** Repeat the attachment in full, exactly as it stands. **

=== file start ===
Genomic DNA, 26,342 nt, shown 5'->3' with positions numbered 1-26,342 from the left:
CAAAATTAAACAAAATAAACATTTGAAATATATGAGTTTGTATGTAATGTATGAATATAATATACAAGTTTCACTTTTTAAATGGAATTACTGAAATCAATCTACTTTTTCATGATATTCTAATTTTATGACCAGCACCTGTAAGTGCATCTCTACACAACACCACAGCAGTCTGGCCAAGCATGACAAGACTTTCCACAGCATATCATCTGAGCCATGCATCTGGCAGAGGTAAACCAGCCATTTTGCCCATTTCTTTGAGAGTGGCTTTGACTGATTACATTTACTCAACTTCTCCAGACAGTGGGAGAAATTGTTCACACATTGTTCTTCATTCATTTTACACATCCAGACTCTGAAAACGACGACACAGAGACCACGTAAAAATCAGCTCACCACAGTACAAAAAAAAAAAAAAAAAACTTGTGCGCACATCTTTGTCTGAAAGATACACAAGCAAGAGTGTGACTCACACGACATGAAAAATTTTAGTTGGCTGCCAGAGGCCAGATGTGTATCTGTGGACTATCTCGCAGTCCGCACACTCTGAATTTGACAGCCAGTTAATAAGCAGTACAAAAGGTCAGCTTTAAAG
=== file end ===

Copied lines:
Genomic DNA, 26,342 nt, shown 5'->3' with positions numbered 1-26,342 from the left:
CAAAATTAAACAAAATAAACATTTGAAATATATGAGTTTGTATGTAATGTATGAATATAATATACAAGTTTCACTTTTTAAATGGAATTACTGAAATCAATCTACTTTTTCATGATATTCTAATTTTATGACCAGCACCTGTAAGTGCATCTCTACACAACACCACAGCAGTCTGGCCAAGCATGACAAGACTTTCCACAGCATATCATCTGAGCCATGCATCTGGCAGAGGTAAACCAGCCATTTTGCCCATTTCTTTGAGAGTGGCTTTGACTGATTACATTTACTCAACTTCTCCAGACAGTGGGAGAAATTGTTCACACATTGTTCTTCATTCATTTTACACATCCAGACTCTGAAAACGACGACACAGAGACCACGTAAAAATCAGCTCACCACAGTACAAAAAAAAAAAAAAAAAACTTGTGCGCACATCTTTGTCTGAAAGATACACAAGCAAGAGTGTGACTCACACGACATGAAAAATTTTAGTTGGCTGCCAGAGGCCAGATGTGTATCTGTGGACTATCTCGCAGTCCGCACACTCTGAATTTGACAGCCAGTTAATAAGCAGTACAAAAGGTCAGCTTTAAAG